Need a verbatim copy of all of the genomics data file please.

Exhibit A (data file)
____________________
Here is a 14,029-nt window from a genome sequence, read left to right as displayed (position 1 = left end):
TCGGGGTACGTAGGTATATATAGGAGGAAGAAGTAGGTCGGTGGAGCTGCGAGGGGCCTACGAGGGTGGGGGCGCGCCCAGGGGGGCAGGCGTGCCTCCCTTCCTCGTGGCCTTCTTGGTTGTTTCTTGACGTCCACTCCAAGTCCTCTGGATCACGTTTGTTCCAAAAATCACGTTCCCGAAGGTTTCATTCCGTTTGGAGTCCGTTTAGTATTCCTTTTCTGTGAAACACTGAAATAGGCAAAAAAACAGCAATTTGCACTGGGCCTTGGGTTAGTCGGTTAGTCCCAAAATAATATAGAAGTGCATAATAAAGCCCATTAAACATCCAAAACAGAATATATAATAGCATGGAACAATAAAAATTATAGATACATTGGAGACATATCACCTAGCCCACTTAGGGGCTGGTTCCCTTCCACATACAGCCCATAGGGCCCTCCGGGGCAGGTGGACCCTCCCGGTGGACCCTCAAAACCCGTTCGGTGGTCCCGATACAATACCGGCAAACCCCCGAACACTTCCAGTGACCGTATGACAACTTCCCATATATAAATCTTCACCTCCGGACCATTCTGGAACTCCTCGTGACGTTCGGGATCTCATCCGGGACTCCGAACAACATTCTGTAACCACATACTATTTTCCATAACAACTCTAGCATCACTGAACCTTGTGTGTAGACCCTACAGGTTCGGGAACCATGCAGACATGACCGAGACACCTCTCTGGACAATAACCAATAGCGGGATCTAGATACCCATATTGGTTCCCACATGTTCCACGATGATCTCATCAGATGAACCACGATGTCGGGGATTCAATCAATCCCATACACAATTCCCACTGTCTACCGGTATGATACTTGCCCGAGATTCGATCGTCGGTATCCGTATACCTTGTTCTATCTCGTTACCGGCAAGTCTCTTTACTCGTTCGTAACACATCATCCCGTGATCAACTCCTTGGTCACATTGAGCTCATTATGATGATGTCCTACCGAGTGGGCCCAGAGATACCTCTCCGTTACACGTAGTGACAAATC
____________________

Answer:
Here is a 14,029-nt window from a genome sequence, read left to right as displayed (position 1 = left end):
TCGGGGTACGTAGGTATATATAGGAGGAAGAAGTAGGTCGGTGGAGCTGCGAGGGGCCTACGAGGGTGGGGGCGCGCCCAGGGGGGCAGGCGTGCCTCCCTTCCTCGTGGCCTTCTTGGTTGTTTCTTGACGTCCACTCCAAGTCCTCTGGATCACGTTTGTTCCAAAAATCACGTTCCCGAAGGTTTCATTCCGTTTGGAGTCCGTTTAGTATTCCTTTTCTGTGAAACACTGAAATAGGCAAAAAAACAGCAATTTGCACTGGGCCTTGGGTTAGTCGGTTAGTCCCAAAATAATATAGAAGTGCATAATAAAGCCCATTAAACATCCAAAACAGAATATATAATAGCATGGAACAATAAAAATTATAGATACATTGGAGACATATCACCTAGCCCACTTAGGGGCTGGTTCCCTTCCACATACAGCCCATAGGGCCCTCCGGGGCAGGTGGACCCTCCCGGTGGACCCTCAAAACCCGTTCGGTGGTCCCGATACAATACCGGCAAACCCCCGAACACTTCCAGTGACCGTATGACAACTTCCCATATATAAATCTTCACCTCCGGACCATTCTGGAACTCCTCGTGACGTTCGGGATCTCATCCGGGACTCCGAACAACATTCTGTAACCACATACTATTTTCCATAACAACTCTAGCATCACTGAACCTTGTGTGTAGACCCTACAGGTTCGGGAACCATGCAGACATGACCGAGACACCTCTCTGGACAATAACCAATAGCGGGATCTAGATACCCATATTGGTTCCCACATGTTCCACGATGATCTCATCAGATGAACCACGATGTCGGGGATTCAATCAATCCCATACACAATTCCCACTGTCTACCGGTATGATACTTGCCCGAGATTCGATCGTCGGTATCCGTATACCTTGTTCTATCTCGTTACCGGCAAGTCTCTTTACTCGTTCGTAACACATCATCCCGTGATCAACTCCTTGGTCACATTGAGCTCATTATGATGATGTCCTACCGAGTGGGCCCAGAGATACCTCTCCGTTACACGTAGTGACAAATC